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How Gears of War saved my life

This post has been edited by the GamesBeat staff. Opinions by GamesBeat community writers do not necessarily reflect those of the staff.

Note: This post is in response to the Bitmob Secret Santa Writing Challenge. Jolly Old Saint Nick gave me a topic that reads "What game this generation have you sunk the most time in?"


I had a difficult 2007. With my longtime girlfriend moving to another city, a dead-end job, and my final year of university study still in hand, I was lost in the throes of alcoholism.

It may sound far-fetched, but Gears of War helped me renew my focus and get out of that rut.

Microsoft released this Xbox-exclusive third-person shooter at the end of 2006, but I didn't really get absorbed in the competitive multiplayer suite until the following year. I played through the campaign by myself and with the help of my brother, but I didn't have the confidence to venture online. A lack of disposable income (drink and public transportation costs ate it up) soon meant that I had to squeeze the most out of every game…so ready or not, I took my fight to the world.

My first memories of the competitive space are not pleasant ones. My only rewards for showing some courage were verbal tirades from my teammates, low scores, and abusive direct messages. My opponents were often skilled with the Longshot (the game's fearsome iteration of the the sniper rifle), so I lost my head a lot. I took cover whenever I saw an icon announce the presence of that evil gun. But I couldn't manage my anxiety when I was one of the few left alive, so I usually emerged from my false sanctuaries to taste sweet death. I was a jittery mess at the best and worst of times.

 

To calm my nerves I played through the campaign again. I began to identify with the sullen, foul-mouthed members of Delta Squad. I started exercising and even bulked up a bit…not to Marcus Fenix proportions but big enough to gain a little bit of confidence. Defeating General RAAM for the third time gave me the courage I needed to return to the online melee.

My regimen began to take shape: Mornings consisted of study and exercise, I was at work in the evenings, and I went online upon my return. I hardly slept, but I wasn't drinking half as much as I used to. My experiences on the battlefield didn't detract from my grades, either. My battle against the Locust Horde had a significant impact on my GPA.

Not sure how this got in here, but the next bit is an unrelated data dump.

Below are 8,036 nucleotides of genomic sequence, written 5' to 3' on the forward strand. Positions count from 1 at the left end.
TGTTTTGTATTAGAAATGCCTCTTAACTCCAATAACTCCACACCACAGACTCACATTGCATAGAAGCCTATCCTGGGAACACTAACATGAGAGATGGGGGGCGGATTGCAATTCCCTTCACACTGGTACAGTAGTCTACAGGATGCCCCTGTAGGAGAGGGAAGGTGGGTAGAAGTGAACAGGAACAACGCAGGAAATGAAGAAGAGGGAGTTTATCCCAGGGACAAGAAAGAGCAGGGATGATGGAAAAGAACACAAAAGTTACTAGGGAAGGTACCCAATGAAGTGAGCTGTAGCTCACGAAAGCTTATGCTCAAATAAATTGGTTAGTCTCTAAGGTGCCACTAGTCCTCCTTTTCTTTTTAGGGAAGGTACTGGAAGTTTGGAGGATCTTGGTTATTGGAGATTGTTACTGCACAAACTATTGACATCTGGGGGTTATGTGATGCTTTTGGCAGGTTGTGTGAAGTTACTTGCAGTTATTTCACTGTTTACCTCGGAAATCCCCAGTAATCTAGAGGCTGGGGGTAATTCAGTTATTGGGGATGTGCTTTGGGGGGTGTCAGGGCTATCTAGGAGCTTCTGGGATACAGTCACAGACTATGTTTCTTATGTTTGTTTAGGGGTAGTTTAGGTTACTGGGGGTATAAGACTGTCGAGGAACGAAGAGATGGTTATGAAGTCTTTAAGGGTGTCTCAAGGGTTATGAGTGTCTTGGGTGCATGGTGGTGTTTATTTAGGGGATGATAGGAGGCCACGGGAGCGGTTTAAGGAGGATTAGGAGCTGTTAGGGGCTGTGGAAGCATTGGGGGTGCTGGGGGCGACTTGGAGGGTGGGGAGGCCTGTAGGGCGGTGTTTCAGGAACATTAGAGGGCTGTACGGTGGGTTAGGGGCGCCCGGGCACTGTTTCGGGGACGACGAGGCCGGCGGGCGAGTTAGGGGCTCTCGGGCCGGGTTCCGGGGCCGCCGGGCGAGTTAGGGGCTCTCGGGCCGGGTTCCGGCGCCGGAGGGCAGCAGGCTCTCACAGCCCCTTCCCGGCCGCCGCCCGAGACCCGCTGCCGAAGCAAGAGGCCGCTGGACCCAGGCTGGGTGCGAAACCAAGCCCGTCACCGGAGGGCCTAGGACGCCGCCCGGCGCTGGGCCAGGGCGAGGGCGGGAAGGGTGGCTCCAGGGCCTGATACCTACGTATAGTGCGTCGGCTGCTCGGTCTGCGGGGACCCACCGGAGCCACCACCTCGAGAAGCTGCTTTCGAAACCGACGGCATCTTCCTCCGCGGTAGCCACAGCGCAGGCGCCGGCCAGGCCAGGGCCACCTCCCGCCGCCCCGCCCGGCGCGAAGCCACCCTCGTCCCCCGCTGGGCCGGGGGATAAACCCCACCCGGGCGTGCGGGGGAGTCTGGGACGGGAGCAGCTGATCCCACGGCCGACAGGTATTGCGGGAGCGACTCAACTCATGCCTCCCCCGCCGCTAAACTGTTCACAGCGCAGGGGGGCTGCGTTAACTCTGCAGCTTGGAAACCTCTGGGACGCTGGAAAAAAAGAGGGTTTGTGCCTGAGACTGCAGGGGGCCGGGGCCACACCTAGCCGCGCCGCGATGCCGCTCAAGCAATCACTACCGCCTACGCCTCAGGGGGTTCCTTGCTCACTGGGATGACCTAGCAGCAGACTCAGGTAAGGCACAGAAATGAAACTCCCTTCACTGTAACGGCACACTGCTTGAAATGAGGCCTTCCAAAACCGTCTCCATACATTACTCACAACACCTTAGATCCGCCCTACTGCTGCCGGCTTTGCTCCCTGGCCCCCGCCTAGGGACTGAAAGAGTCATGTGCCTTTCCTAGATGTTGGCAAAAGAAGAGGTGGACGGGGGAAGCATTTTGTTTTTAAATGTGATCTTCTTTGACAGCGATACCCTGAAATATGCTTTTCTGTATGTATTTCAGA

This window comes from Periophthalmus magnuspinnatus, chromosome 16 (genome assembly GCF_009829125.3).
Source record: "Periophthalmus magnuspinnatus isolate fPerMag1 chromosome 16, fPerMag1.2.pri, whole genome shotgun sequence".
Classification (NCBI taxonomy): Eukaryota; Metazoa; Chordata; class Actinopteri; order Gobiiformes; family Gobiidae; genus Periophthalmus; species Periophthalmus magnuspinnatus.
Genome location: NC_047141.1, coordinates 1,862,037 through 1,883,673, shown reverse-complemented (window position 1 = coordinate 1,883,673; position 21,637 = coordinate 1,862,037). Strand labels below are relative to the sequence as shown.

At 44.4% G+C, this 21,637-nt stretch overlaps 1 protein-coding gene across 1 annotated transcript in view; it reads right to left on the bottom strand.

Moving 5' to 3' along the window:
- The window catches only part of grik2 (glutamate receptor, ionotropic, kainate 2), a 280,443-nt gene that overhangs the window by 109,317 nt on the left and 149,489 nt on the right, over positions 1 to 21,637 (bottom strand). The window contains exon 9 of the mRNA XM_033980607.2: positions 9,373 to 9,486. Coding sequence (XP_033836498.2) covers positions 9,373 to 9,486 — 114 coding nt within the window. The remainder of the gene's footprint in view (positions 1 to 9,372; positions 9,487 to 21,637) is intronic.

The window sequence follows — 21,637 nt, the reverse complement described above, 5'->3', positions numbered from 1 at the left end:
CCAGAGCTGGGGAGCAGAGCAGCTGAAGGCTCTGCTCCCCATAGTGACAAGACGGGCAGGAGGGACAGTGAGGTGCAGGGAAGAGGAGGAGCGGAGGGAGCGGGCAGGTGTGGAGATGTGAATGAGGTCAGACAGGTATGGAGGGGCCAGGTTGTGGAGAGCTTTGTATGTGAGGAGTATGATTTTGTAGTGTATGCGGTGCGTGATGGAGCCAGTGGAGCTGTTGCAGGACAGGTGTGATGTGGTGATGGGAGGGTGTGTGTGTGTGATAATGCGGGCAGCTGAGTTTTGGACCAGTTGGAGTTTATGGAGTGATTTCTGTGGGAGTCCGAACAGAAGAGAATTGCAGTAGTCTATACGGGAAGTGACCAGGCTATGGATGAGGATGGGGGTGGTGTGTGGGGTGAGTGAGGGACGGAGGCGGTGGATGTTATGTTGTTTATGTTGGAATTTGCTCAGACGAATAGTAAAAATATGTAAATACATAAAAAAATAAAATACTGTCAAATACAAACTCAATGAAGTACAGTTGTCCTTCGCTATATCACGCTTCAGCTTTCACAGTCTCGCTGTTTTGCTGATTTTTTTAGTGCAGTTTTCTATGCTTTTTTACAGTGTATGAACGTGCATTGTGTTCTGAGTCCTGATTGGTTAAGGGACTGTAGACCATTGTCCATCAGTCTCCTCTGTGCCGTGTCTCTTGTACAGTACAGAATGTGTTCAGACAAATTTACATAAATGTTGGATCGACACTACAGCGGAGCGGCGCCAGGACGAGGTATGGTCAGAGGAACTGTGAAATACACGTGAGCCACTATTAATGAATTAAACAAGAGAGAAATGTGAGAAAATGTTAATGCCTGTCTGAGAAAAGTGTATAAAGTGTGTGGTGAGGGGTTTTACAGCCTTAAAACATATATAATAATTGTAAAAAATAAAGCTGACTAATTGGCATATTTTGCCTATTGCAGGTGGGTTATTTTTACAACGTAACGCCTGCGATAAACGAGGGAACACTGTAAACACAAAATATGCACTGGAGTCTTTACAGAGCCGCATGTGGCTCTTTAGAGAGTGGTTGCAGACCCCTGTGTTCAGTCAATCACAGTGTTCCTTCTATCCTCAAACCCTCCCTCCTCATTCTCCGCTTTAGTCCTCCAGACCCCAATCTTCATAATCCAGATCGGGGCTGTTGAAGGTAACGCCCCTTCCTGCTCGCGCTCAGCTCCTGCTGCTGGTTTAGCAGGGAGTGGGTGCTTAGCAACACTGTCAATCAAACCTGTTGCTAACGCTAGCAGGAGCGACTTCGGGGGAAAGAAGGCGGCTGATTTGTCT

I realized that I'd have two degrees under my belt in six months, and my focus became even sharper. I stopped drinking during the week and on certain weekends. Sometimes, Carly (my girlfriend) came to visit me, and she fell asleep at my side as I blasted my way up the leaderboards. She knew what it meant to me, and I never heard her complain that I spent too much time playing. But I may have overdone it a little.

Those weapon-specific achievements that seemed unattainable started popping up during matches. I even managed to net 100 kills with the Longshot. Me! The guy who, for the better part of the year, had no head to speak of! 2007 was starting to come around.

Revenge is sweet.

Saving all that money from not drinking also helped me experience other great releases like Halo 3, Call of Duty 4: Modern Warfare, and The Orange Box. But I still returned to Gears at night. It was my alcohol patch: It concentrated all of that negative energy and sent it flying from the barrel of my lancer.

I survived shift after shift of corrosive chemicals, apathetic customers, and concerns for love and study. Afterwards, I'd return to the fray. My wonderfully rendered, violent sanctuary would call to me as I cleaned ovens and meat slicers. I could now see the light at the end of the tunnel, and I knew that my days working in an oppressively dull job were numbered…thanks in part to Gears.

In the last months of 2007 I finished study (once again with grades far higher than I was used to), and I quit my job at the supermarket. I made plans to move in with my sweetheart. My life finally started to "happen." I still played Gears.

I may be underselling the contribution of my girlfriend, but Gears of War saved me from the brink of alcohol-fueled despair. I've now been married to Carly for just over a year, and I've thoroughly enjoyed every installment of the Gears saga.


Has a game helped you out of a rut? What title from this generation have you played more than any other?


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